Early Warning and Response System (EWRS) systems aim to: Identify the causes of a conflict, anticipate their outbreak, and mitigate their impact. The EWRS are mechanisms for preventing and addressing conflicts that focus on the systematic collection, processing and analysis of information (quantitative or qualitative) about conflict situations for the purpose of warning decision-makers so that they can take measures or implement actions that will avoid the emergence or escalation of conflict. Modern technology enables us to predict the potential conflict events the world shall see in the future, it can also single out specific regions and countries for special attention. This allow organizations to perform early warning risk assessments for better planning and to target non-conflict interventions potentially limiting the break out or spread of conflict.
DARPA launched in 2017, the World Modelers program, with a aim to develop technology that will enable analysts to rapidly build models to analyze questions relevant to national and global security. Questions for analysis will typically be framed at subnational scales and look one to five years into the future, although the factors that influence outcomes of interest might operate on larger spatial and temporal scales.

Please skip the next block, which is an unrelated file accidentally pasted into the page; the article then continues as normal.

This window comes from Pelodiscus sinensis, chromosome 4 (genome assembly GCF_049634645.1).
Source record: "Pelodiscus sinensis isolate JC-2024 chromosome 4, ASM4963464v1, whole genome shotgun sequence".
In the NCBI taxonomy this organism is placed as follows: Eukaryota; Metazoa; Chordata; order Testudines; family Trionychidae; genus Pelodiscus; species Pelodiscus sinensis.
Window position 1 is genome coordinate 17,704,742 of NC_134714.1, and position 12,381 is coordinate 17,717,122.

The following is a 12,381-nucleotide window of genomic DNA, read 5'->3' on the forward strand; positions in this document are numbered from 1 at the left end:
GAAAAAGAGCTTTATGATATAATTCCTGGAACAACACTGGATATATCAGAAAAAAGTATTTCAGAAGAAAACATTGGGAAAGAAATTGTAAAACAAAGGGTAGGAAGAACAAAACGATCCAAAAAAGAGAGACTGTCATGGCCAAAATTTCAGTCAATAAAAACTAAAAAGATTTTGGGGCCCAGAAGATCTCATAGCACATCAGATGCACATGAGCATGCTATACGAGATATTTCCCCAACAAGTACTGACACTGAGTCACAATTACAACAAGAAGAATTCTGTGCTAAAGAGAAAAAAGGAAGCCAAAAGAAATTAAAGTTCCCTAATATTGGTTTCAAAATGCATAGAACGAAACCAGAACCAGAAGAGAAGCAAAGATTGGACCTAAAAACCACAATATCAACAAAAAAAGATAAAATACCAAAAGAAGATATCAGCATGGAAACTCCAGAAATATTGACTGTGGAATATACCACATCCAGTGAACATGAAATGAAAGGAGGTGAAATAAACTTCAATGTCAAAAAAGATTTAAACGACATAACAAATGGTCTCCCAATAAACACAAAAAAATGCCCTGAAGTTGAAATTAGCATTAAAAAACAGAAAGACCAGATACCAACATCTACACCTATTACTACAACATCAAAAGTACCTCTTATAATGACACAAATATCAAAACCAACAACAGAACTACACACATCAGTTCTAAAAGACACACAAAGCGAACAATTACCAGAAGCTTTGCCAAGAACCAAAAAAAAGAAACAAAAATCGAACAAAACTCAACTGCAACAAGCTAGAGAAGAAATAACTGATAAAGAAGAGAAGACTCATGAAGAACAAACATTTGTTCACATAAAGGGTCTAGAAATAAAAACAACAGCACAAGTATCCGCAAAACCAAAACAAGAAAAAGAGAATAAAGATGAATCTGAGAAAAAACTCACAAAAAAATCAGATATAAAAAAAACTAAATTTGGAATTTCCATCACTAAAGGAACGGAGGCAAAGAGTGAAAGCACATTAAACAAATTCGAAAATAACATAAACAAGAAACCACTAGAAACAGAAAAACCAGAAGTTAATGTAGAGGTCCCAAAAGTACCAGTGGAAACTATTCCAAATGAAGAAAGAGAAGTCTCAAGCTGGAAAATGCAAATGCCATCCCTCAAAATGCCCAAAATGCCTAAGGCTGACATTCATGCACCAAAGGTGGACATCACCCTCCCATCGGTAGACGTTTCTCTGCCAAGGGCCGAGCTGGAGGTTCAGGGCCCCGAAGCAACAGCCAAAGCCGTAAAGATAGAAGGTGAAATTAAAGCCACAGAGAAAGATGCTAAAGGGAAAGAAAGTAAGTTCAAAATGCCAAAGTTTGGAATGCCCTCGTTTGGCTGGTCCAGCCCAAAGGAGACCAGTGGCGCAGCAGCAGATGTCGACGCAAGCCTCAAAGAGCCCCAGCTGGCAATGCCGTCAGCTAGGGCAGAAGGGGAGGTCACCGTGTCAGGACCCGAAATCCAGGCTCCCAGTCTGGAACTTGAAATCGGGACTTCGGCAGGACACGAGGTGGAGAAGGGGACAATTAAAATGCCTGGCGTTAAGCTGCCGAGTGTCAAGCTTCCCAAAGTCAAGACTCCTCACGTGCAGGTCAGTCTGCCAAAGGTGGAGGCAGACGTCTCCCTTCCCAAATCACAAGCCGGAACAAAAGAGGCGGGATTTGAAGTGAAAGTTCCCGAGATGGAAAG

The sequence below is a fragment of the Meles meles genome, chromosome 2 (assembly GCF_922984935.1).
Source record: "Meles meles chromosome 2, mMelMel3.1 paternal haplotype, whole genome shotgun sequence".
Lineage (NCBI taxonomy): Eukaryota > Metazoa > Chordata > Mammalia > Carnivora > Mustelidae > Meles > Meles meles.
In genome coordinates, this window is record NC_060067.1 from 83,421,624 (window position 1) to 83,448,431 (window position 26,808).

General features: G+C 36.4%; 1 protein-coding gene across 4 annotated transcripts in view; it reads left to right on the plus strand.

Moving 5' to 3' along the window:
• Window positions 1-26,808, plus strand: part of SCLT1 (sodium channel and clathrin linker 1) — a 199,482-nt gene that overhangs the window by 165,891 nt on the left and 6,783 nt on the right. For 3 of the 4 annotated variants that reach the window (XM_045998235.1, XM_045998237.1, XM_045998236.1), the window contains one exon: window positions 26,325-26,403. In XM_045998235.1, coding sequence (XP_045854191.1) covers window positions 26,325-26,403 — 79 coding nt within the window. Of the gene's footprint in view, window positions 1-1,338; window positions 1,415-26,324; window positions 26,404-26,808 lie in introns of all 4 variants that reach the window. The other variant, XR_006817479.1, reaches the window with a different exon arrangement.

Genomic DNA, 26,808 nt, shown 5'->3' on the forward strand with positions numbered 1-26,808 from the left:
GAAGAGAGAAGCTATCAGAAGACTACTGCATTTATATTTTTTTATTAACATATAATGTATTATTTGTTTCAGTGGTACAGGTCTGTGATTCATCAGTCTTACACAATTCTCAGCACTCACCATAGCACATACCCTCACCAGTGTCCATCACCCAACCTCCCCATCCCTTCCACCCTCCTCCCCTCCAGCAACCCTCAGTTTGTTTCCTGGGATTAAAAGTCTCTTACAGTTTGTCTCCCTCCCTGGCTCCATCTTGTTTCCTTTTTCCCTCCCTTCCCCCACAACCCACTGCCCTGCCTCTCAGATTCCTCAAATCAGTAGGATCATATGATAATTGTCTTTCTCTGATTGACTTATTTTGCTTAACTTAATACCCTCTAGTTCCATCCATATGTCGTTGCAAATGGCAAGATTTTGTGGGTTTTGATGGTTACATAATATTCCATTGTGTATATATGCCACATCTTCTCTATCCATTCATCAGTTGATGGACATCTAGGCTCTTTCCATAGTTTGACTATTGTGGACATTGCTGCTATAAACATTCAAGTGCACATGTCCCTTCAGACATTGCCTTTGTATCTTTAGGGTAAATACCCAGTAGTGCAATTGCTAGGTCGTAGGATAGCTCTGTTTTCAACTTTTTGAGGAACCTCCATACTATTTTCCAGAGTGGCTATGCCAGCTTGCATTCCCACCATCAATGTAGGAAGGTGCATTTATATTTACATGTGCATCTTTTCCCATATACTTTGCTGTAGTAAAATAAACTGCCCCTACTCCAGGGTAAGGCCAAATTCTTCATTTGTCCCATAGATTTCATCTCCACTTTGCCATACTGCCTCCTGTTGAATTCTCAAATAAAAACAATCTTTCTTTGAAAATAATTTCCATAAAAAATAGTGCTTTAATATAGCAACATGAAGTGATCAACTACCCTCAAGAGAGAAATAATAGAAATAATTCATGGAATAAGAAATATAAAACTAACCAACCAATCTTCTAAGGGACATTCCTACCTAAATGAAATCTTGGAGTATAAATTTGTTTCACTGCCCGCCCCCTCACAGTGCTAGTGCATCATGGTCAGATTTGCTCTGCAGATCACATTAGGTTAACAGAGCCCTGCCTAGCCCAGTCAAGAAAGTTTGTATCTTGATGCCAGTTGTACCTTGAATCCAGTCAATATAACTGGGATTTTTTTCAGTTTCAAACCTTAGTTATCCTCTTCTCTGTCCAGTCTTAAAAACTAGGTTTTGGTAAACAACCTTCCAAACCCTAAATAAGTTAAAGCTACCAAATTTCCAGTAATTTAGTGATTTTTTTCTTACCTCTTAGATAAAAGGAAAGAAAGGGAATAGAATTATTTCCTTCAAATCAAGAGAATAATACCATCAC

Scientists and analysts, whether they are from the intelligence community or non-governmental organisations, typically convene a panel of domain experts across a variety of different fields, such as agriculture, regional security, and economics and markets, to gather the appropriate data sets and models and run them, Elliot said.
“Two years later after starting this project they will release a report explaining exactly what happened, what caused the famine, and what interventions could prevent it. But of course, by that point it has been two years and the issue is already well past,” he said. The hope is that the analysis will help inform decision makers when the next event arises but because these are relatively rare events, it could be a decade before the next one happens and by then a report could be long forgotten or no longer valid.